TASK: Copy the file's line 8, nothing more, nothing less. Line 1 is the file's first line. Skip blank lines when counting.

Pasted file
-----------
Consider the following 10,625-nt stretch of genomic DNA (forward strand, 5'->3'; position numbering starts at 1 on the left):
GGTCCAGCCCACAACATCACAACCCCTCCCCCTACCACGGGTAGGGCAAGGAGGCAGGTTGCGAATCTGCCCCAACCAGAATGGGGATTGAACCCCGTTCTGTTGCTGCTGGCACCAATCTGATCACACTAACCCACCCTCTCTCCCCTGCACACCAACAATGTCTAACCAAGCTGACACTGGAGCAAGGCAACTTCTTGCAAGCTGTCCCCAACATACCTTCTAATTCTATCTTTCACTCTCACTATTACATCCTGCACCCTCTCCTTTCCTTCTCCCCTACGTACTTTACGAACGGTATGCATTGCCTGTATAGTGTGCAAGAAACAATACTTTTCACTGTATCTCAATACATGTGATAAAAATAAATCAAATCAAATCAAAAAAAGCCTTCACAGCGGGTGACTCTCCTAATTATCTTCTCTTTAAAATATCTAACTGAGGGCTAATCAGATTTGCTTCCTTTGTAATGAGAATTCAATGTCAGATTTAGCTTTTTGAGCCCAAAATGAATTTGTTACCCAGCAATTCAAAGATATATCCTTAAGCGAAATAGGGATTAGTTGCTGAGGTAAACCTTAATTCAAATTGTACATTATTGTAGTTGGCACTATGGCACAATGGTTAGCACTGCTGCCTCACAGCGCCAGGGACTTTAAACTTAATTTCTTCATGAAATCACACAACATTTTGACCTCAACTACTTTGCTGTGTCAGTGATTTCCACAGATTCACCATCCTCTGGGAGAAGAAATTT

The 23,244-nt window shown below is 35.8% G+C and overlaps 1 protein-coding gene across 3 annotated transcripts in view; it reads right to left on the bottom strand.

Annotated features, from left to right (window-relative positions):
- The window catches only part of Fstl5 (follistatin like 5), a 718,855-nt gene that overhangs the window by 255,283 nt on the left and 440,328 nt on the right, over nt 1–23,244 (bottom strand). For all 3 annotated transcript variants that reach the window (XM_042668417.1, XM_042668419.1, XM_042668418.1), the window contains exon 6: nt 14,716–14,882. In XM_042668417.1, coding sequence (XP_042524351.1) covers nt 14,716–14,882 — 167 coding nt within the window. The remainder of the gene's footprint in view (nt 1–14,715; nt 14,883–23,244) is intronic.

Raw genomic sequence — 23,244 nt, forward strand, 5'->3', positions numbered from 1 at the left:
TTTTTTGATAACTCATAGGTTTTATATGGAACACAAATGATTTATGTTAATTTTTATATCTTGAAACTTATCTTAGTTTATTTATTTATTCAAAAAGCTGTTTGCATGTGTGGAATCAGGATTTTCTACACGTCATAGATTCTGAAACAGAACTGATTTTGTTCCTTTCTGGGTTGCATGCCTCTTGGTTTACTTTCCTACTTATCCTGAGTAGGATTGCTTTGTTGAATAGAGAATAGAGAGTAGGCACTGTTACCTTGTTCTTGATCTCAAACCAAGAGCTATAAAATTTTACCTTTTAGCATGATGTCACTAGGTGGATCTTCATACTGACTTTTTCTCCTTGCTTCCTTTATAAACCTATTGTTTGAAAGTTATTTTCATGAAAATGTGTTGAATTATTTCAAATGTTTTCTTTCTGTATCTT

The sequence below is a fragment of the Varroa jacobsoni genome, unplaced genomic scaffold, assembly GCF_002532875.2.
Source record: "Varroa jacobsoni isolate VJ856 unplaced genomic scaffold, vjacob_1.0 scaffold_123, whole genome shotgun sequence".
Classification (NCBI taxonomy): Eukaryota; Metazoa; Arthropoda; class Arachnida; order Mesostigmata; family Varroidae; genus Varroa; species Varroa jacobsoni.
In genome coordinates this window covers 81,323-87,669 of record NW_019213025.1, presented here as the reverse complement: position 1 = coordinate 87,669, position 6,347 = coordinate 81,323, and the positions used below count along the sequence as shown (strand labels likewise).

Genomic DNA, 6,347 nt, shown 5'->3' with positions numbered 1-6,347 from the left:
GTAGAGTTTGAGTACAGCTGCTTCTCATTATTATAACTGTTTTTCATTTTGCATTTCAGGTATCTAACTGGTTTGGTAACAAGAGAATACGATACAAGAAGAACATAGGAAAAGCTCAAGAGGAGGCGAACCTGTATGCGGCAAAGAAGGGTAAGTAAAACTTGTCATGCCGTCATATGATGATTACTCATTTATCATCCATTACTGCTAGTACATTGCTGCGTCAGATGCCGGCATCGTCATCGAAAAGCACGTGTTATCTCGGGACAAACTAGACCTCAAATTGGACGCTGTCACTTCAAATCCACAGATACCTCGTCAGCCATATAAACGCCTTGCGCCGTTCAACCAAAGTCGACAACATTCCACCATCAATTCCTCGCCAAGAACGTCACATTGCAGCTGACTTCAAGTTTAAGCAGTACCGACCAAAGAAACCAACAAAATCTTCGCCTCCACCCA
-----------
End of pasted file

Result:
The sequence below is a fragment of the Varroa jacobsoni genome, unplaced genomic scaffold, assembly GCF_002532875.2.